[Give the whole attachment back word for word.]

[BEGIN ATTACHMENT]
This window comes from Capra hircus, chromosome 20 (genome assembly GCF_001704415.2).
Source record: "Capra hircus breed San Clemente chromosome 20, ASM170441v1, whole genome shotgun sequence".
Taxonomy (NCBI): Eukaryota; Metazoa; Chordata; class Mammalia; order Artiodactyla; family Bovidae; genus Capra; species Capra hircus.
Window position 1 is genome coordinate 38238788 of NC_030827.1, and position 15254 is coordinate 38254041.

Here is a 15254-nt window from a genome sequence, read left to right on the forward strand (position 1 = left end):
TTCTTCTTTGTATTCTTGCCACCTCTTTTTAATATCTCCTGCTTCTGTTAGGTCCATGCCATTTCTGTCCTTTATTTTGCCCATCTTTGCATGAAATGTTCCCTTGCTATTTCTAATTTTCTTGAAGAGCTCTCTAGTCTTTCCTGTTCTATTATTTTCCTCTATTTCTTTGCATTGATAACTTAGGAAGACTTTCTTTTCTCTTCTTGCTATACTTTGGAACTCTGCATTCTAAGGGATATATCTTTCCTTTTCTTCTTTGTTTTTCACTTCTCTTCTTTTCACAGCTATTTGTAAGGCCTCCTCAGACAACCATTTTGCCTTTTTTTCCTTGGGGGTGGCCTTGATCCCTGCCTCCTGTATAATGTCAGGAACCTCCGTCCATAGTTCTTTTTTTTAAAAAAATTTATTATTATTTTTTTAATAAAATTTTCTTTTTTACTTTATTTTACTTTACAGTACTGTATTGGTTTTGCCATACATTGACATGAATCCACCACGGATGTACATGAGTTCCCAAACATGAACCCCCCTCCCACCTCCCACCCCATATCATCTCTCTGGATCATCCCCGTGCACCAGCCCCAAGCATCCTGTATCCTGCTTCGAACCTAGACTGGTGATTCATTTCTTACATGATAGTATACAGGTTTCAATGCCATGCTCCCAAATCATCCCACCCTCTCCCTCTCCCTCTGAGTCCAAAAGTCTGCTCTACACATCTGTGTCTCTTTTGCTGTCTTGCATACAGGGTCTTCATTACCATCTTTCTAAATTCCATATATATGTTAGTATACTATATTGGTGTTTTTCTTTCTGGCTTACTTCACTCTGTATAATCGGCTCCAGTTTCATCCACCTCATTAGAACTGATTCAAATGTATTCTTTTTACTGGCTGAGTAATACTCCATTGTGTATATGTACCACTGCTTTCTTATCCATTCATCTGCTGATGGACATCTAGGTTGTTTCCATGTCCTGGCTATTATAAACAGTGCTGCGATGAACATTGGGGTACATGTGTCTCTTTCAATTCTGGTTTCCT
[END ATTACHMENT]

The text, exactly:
This window comes from Capra hircus, chromosome 20 (genome assembly GCF_001704415.2).
Source record: "Capra hircus breed San Clemente chromosome 20, ASM170441v1, whole genome shotgun sequence".
Taxonomy (NCBI): Eukaryota; Metazoa; Chordata; class Mammalia; order Artiodactyla; family Bovidae; genus Capra; species Capra hircus.
Window position 1 is genome coordinate 38238788 of NC_030827.1, and position 15254 is coordinate 38254041.

Here is a 15254-nt window from a genome sequence, read left to right on the forward strand (position 1 = left end):
TTCTTCTTTGTATTCTTGCCACCTCTTTTTAATATCTCCTGCTTCTGTTAGGTCCATGCCATTTCTGTCCTTTATTTTGCCCATCTTTGCATGAAATGTTCCCTTGCTATTTCTAATTTTCTTGAAGAGCTCTCTAGTCTTTCCTGTTCTATTATTTTCCTCTATTTCTTTGCATTGATAACTTAGGAAGACTTTCTTTTCTCTTCTTGCTATACTTTGGAACTCTGCATTCTAAGGGATATATCTTTCCTTTTCTTCTTTGTTTTTCACTTCTCTTCTTTTCACAGCTATTTGTAAGGCCTCCTCAGACAACCATTTTGCCTTTTTTTCCTTGGGGGTGGCCTTGATCCCTGCCTCCTGTATAATGTCAGGAACCTCCGTCCATAGTTCTTTTTTTTAAAAAAATTTATTATTATTTTTTTAATAAAATTTTCTTTTTTACTTTATTTTACTTTACAGTACTGTATTGGTTTTGCCATACATTGACATGAATCCACCACGGATGTACATGAGTTCCCAAACATGAACCCCCCTCCCACCTCCCACCCCATATCATCTCTCTGGATCATCCCCGTGCACCAGCCCCAAGCATCCTGTATCCTGCTTCGAACCTAGACTGGTGATTCATTTCTTACATGATAGTATACAGGTTTCAATGCCATGCTCCCAAATCATCCCACCCTCTCCCTCTCCCTCTGAGTCCAAAAGTCTGCTCTACACATCTGTGTCTCTTTTGCTGTCTTGCATACAGGGTCTTCATTACCATCTTTCTAAATTCCATATATATGTTAGTATACTATATTGGTGTTTTTCTTTCTGGCTTACTTCACTCTGTATAATCGGCTCCAGTTTCATCCACCTCATTAGAACTGATTCAAATGTATTCTTTTTACTGGCTGAGTAATACTCCATTGTGTATATGTACCACTGCTTTCTTATCCATTCATCTGCTGATGGACATCTAGGTTGTTTCCATGTCCTGGCTATTATAAACAGTGCTGCGATGAACATTGGGGTACATGTGTCTCTTTCAATTCTGGTTTCCT